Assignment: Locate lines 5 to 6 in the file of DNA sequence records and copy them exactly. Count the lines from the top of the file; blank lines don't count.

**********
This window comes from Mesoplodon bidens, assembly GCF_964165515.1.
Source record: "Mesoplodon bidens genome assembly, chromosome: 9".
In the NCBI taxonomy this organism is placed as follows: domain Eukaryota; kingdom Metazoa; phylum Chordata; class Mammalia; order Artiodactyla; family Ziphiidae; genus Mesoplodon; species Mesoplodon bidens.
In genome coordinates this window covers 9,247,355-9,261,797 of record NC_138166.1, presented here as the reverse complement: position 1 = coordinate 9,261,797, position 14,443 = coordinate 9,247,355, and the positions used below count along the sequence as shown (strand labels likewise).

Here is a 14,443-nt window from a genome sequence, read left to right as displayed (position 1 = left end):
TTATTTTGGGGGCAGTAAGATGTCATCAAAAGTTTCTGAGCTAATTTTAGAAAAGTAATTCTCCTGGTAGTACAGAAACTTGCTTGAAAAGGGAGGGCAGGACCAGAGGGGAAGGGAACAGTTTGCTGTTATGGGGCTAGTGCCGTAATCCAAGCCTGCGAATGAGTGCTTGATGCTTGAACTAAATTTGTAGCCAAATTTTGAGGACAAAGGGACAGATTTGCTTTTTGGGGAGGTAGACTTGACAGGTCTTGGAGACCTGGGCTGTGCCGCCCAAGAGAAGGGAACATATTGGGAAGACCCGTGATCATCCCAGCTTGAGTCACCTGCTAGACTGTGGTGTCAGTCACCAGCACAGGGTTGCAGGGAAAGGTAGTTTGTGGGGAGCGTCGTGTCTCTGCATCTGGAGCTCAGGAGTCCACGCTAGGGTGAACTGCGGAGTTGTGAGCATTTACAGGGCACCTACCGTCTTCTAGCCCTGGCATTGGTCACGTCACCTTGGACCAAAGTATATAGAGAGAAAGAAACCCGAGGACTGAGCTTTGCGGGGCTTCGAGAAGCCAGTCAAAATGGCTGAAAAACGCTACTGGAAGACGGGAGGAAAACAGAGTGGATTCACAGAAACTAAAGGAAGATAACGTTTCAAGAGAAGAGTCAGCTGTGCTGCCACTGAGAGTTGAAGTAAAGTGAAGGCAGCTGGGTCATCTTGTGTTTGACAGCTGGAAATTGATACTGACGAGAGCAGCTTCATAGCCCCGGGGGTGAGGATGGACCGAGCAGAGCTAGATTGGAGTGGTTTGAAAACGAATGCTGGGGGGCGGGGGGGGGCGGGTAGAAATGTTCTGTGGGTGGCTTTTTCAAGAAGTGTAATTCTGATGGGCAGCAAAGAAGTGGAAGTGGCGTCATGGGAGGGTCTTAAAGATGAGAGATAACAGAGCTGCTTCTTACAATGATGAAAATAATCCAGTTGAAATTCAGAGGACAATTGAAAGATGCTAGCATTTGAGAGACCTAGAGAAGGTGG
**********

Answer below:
Here is a 14,443-nt window from a genome sequence, read left to right as displayed (position 1 = left end):
TTATTTTGGGGGCAGTAAGATGTCATCAAAAGTTTCTGAGCTAATTTTAGAAAAGTAATTCTCCTGGTAGTACAGAAACTTGCTTGAAAAGGGAGGGCAGGACCAGAGGGGAAGGGAACAGTTTGCTGTTATGGGGCTAGTGCCGTAATCCAAGCCTGCGAATGAGTGCTTGATGCTTGAACTAAATTTGTAGCCAAATTTTGAGGACAAAGGGACAGATTTGCTTTTTGGGGAGGTAGACTTGACAGGTCTTGGAGACCTGGGCTGTGCCGCCCAAGAGAAGGGAACATATTGGGAAGACCCGTGATCATCCCAGCTTGAGTCACCTGCTAGACTGTGGTGTCAGTCACCAGCACAGGGTTGCAGGGAAAGGTAGTTTGTGGGGAGCGTCGTGTCTCTGCATCTGGAGCTCAGGAGTCCACGCTAGGGTGAACTGCGGAGTTGTGAGCATTTACAGGGCACCTACCGTCTTCTAGCCCTGGCATTGGTCACGTCACCTTGGACCAAAGTATATAGAGAGAAAGAAACCCGAGGACTGAGCTTTGCGGGGCTTCGAGAAGCCAGTCAAAATGGCTGAAAAACGCTACTGGAAGACGGGAGGAAAACAGAGTGGATTCACAGAAACTAAAGGAAGATAACGTTTCAAGAGAAGAGTCAGCTGTGCTGCCACTGAGAGTTGAAGTAAAGTGAAGGCAGCTGGGTCATCTTGTGTTTGACAGCTGGAAATTGATACTGACGAGAGCAGCTTCATAGCCCCGGGGGTGAGGATGGACCGAGCAGAGCTAGATTGGAGTGGTTTGAAAACGAATGCTGGGGGGCGGGGGGGGGCGGGTAGAAATGTTCTGTGGGTGGCTTTTTCAAGAAGTGTAATTCTGATGGGCAGCAAAGAAGTGGAAGTGGCGTCATGGGAGGGTCTTAAAGATGAGAGATAACAGAGCTGCTTCTTACAATGATGAAAATAATCCAGTTGAAATTCAGAGGACAATTGAAAGATGCTAGCATTTGAGAGACCTAGAGAAGGTGG